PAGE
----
March 3 (Bloomberg) -- Xylem Inc., the water company whose pumps cleared New York tunnels of Hurricane Sandy floodwaters, named Patrick Decker, head of Harsco Corp. since 2012, as president and chief executive officer.
Decker, 49, will succeed Steve Loranger, interim CEO at the ITT Corp. spinoff since taking over Sept. 9 when Gretchen McClain resigned. Loranger will remain on the board. Xylem, one of the larger pure-play companies in the $600 billion water industry, was spun off in 2011 while Loranger was ITT chairman.
Decker, who takes on his duties March 17 at Rye Brook, New York-based Xylem, said in an interview that his “passion for water” stems from when he was president of Tyco International Ltd.’s flow-control business, now part of Pentair Ltd. He also worked at Bristol-Myers Squibb Co. in finance roles.
Xylem’s CEO termed his new position a “perfect fit given my background” and said in a phone interview he plans to boost value, and that he brings “a message of continuity here, I believe in the strategy laid out” by Loranger.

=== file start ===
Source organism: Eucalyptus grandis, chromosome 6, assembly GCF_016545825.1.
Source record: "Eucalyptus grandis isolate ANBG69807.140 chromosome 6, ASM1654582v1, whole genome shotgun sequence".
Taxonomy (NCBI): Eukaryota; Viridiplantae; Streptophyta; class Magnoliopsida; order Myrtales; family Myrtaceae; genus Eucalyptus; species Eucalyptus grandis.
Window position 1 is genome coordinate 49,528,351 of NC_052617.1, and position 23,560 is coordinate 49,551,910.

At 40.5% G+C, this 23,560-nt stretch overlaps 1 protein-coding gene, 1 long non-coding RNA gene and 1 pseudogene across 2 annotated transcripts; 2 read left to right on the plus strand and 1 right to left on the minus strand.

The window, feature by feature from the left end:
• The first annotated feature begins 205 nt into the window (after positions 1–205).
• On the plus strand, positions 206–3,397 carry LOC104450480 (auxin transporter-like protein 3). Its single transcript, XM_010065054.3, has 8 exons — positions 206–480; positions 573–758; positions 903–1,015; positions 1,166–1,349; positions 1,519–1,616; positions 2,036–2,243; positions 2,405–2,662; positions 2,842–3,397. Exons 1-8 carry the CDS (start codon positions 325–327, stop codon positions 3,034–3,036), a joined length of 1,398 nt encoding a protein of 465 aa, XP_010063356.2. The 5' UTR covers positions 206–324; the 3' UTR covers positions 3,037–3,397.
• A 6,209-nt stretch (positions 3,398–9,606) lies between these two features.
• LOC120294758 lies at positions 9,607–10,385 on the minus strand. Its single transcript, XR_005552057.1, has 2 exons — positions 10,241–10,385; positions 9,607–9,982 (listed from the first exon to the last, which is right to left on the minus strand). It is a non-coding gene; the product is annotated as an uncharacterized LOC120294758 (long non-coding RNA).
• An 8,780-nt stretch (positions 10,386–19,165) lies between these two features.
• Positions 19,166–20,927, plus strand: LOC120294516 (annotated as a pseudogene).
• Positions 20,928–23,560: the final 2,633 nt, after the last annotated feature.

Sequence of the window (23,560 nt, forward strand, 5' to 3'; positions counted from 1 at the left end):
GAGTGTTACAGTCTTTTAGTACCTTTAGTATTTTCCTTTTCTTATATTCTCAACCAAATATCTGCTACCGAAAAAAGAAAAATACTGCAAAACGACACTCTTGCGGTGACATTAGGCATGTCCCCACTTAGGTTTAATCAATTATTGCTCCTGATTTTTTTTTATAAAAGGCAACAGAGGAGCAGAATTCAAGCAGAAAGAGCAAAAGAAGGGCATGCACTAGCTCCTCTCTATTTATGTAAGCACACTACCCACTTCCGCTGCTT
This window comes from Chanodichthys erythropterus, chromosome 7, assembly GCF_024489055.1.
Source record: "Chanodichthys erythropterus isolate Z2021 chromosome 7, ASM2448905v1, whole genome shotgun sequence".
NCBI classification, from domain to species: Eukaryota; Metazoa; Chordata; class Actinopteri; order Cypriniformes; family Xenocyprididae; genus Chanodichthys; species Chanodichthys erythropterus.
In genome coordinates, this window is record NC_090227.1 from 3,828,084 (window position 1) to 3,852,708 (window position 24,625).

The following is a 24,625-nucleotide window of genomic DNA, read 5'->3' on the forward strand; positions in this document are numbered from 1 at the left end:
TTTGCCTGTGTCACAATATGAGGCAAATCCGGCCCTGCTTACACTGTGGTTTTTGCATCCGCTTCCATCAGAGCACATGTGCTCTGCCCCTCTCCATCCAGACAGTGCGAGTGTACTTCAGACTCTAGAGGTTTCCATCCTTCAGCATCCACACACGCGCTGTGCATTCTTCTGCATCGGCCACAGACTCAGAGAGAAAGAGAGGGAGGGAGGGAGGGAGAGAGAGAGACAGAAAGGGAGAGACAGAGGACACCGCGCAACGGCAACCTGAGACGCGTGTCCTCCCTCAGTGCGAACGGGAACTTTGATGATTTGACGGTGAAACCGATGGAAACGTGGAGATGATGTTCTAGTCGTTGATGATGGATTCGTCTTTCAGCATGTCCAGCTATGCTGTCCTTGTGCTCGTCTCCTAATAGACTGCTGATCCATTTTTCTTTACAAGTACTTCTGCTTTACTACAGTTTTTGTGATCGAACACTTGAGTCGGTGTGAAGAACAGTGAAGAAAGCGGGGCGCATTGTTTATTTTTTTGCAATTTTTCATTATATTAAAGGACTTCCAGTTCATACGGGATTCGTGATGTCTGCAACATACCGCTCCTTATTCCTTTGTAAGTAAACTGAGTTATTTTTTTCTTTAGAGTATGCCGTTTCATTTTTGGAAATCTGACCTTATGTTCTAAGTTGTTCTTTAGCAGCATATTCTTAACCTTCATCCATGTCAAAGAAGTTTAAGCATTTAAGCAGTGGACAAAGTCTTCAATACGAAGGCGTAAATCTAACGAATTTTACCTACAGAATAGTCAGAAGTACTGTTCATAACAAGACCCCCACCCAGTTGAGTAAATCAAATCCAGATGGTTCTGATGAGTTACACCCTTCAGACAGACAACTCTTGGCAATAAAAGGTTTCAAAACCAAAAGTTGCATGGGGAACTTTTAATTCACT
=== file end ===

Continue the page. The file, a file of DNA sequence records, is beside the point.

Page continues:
Decker will be joining a company with a market value of $7.10 billion, more than triple the $1.88 billion at Camp Hill, Pennsylvania-based Harsco, a provider of industrial services in gas control, rail maintenance, scaffolding and infrastructure.
Xylem also reaffirmed its full-year 2014 guidance outlined a month ago that calls for about $4 billion in revenue and $1.85 to $2 adjusted earnings per share as global water consumption grows twice as fast as the population, according to the company, creating supply and demand imbalances.
Last month Xylem raised its dividend 10 percent and reported fourth-quarter revenue rose 7 percent to a record $1.03 billion on higher industrial and utility demand for its infrastructure and applied water products.
Xylem won a contract in January to supply its Wedeco technology, which disinfects wastewater and inactivates bacteria, parasites and viruses in water, to the largest ultraviolet treatment plant in Spain. That followed an ozone-treatment system contract in September to improve municipal water supplies in the Jinshan district of Shanghai.
Xylem’s shares fell 2.1 percent to $38.51 at 1:40 p.m. New York time on a day world markets slumped on the Russia-Ukraine crisis while Harsco’s stock tumbled as much as 9 percent and traded 6.9 percent lower at $23.40, the biggest drop in a month.
Xylem has advanced 11 percent this year compared with an 0.2 percent decline by the Standard & Poor’s 500 Index.
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